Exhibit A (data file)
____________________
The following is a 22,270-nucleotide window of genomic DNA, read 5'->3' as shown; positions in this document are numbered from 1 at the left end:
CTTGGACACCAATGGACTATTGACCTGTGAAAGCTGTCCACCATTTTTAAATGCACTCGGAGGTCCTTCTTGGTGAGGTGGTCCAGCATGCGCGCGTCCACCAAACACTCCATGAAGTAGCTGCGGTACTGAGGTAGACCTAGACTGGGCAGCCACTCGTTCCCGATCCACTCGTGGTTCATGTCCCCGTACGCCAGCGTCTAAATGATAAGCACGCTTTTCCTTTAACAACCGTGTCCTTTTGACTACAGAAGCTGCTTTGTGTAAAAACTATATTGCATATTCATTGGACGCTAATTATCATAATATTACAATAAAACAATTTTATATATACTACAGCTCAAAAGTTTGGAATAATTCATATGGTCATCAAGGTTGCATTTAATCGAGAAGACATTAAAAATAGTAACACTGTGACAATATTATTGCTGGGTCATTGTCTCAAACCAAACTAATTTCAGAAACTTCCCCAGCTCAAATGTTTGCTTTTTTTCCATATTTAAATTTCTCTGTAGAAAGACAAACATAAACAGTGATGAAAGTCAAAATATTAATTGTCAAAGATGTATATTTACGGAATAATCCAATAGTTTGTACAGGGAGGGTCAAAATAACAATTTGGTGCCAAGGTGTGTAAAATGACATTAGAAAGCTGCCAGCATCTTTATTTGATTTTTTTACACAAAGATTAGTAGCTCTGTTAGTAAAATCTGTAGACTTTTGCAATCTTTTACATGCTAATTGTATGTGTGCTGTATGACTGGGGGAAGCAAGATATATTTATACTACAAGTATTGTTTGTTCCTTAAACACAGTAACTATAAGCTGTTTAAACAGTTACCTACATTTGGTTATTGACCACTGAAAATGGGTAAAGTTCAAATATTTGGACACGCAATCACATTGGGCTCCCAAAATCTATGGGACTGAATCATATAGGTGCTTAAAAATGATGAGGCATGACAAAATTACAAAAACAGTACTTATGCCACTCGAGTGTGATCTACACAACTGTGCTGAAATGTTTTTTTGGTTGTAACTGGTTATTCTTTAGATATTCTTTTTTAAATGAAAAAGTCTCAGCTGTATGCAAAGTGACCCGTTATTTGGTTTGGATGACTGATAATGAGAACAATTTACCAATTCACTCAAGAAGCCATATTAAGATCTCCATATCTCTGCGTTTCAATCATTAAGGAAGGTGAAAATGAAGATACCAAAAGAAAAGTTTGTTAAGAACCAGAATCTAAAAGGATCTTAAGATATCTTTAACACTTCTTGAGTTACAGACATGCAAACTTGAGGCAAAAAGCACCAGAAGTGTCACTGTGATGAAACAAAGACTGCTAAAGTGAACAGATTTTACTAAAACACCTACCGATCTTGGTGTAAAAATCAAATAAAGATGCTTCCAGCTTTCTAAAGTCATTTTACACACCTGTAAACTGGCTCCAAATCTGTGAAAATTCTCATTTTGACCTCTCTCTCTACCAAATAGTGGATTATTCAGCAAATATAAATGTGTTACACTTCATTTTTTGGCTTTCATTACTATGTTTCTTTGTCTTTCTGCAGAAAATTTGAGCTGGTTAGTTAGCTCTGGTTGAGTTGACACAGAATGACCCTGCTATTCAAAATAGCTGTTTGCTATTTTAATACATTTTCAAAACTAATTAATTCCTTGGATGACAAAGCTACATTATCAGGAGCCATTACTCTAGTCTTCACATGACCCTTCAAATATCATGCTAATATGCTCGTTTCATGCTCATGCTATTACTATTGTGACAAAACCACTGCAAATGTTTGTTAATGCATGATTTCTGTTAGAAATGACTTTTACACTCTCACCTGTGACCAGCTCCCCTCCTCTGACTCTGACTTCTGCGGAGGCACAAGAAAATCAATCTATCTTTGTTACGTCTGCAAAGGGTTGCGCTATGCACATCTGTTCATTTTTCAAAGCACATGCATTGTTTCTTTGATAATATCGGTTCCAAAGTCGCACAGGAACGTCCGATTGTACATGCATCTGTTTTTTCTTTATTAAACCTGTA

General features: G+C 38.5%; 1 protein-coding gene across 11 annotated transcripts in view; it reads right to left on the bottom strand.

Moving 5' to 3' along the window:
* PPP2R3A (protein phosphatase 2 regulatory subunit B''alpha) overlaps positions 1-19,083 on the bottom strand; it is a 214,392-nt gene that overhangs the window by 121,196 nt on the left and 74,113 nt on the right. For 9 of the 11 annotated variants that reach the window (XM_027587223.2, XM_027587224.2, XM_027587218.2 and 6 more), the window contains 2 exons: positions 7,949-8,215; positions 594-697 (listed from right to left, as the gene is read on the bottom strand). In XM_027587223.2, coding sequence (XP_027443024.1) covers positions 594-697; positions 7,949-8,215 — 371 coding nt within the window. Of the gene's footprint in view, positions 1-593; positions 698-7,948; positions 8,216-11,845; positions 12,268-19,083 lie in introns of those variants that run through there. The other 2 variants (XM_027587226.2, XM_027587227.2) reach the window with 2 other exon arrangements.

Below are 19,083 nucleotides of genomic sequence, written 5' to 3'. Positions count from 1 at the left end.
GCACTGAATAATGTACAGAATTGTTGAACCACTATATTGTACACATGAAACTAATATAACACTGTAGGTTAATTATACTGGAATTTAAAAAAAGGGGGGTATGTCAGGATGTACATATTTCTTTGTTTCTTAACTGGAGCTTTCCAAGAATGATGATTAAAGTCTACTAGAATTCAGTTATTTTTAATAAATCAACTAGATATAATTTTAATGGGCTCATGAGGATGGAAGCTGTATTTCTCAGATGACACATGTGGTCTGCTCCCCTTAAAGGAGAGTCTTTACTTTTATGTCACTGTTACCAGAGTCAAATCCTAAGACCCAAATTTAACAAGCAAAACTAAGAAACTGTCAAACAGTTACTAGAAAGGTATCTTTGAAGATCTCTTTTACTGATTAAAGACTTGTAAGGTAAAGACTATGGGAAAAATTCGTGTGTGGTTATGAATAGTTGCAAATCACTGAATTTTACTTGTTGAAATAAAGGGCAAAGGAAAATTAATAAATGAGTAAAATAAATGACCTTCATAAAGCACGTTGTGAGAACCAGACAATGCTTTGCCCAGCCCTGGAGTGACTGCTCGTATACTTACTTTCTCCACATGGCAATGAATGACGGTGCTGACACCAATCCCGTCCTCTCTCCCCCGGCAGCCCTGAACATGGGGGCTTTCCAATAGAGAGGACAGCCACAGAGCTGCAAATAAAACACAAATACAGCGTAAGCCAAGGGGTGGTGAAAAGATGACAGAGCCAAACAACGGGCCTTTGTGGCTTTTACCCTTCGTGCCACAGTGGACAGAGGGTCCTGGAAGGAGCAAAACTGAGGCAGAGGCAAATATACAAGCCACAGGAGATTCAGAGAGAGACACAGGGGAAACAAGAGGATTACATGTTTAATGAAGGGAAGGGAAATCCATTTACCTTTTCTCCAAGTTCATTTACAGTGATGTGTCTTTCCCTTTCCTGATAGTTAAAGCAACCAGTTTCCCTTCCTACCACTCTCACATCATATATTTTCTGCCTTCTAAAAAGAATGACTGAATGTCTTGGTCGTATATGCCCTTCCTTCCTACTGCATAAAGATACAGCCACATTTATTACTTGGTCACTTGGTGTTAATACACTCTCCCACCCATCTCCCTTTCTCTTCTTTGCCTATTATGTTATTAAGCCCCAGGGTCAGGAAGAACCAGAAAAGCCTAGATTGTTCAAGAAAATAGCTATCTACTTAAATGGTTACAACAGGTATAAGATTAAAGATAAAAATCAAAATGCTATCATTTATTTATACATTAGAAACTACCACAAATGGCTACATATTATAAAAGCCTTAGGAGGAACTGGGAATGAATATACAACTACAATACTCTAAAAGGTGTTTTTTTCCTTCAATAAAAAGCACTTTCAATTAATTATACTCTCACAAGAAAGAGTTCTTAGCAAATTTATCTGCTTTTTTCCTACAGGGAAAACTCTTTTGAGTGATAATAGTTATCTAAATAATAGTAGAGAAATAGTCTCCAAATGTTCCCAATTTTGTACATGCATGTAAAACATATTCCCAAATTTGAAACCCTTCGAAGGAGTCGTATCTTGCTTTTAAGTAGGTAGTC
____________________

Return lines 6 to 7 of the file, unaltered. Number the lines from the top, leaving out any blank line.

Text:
Below are 19,083 nucleotides of genomic sequence, written 5' to 3'. Positions count from 1 at the left end.
GCACTGAATAATGTACAGAATTGTTGAACCACTATATTGTACACATGAAACTAATATAACACTGTAGGTTAATTATACTGGAATTTAAAAAAAGGGGGGTATGTCAGGATGTACATATTTCTTTGTTTCTTAACTGGAGCTTTCCAAGAATGATGATTAAAGTCTACTAGAATTCAGTTATTTTTAATAAATCAACTAGATATAATTTTAATGGGCTCATGAGGATGGAAGCTGTATTTCTCAGATGACACATGTGGTCTGCTCCCCTTAAAGGAGAGTCTTTACTTTTATGTCACTGTTACCAGAGTCAAATCCTAAGACCCAAATTTAACAAGCAAAACTAAGAAACTGTCAAACAGTTACTAGAAAGGTATCTTTGAAGATCTCTTTTACTGATTAAAGACTTGTAAGGTAAAGACTATGGGAAAAATTCGTGTGTGGTTATGAATAGTTGCAAATCACTGAATTTTACTTGTTGAAATAAAGGGCAAAGGAAAATTAATAAATGAGTAAAATAAATGACCTTCATAAAGCACGTTGTGAGAACCAGACAATGCTTTGCCCAGCCCTGGAGTGACTGCTCGTATACTTACTTTCTCCACATGGCAATGAATGACGGTGCTGACACCAATCCCGTCCTCTCTCCCCCGGCAGCCCTGAACATGGGGGCTTTCCAATAGAGAGGACAGCCACAGAGCTGCAAATAAAACACAAATACAGCGTAAGCCAAGGGGTGGTGAAAAGATGACAGAGCCAAACAACGGGCCTTTGTGGCTTTTACCCTTCGTGCCACAGTGGACAGAGGGTCCTGGAAGGAGCAAAACTGAGGCAGAGGCAAATATACAAGCCACAGGAGATTCAGAGAGAGACACAGGGGAAACAAGAGGATTACATGTTTAATGAAGGGAAGGGAAATCCATTTACCTTTTCTCCAAGTTCATTTACAGTGATGTGTCTTTCCCTTTCCTGATAGTTAAAGCAACCAGTTTCCCTTCCTACCACTCTCACATCATATATTTTCTGCCTTCTAAAAAGAATGACTGAATGTCTTGGTCGTATATGCCCTTCCTTCCTACTGCATAAAGATACAGCCACATTTATTACTTGGTCACTTGGTGTTAATACACTCTCCCACCCATCTCCCTTTCTCTTCTTTGCCTATTATGTTATTAAGCCCCAGGGTCAGGAAGAACCAGAAAAGCCTAGATTGTTCAAGAAAATAGCTATCTACTTAAATGGTTACAACAGGTATAAGATTAAAGATAAAAATCAAAATGCTATCATTTATTTATACATTAGAAACTACCACAAATGGCTACATATTATAAAAGCCTTAGGAGGAACTGGGAATGAATATACAACTACAATACTCTAAAAGGTGTTTTTTTCCTTCAATAAAAAGCACTTTCAATTAATTATACTCTCACAAGAAAGAGTTCTTAGCAAATTTATCTGCTTTTTTCCTACAGGGAAAACTCTTTTGAGTGATAATAGTTATCTAAATAATAGTAGAGAAATAGTCTCCAAATGTTCCCAATTTTGTACATGCATGTAAAACATATTCCCAAATTTGAAACCCTTCGAAGGAGTCGTATCTTGCTTTTAAGTAGGTAGTC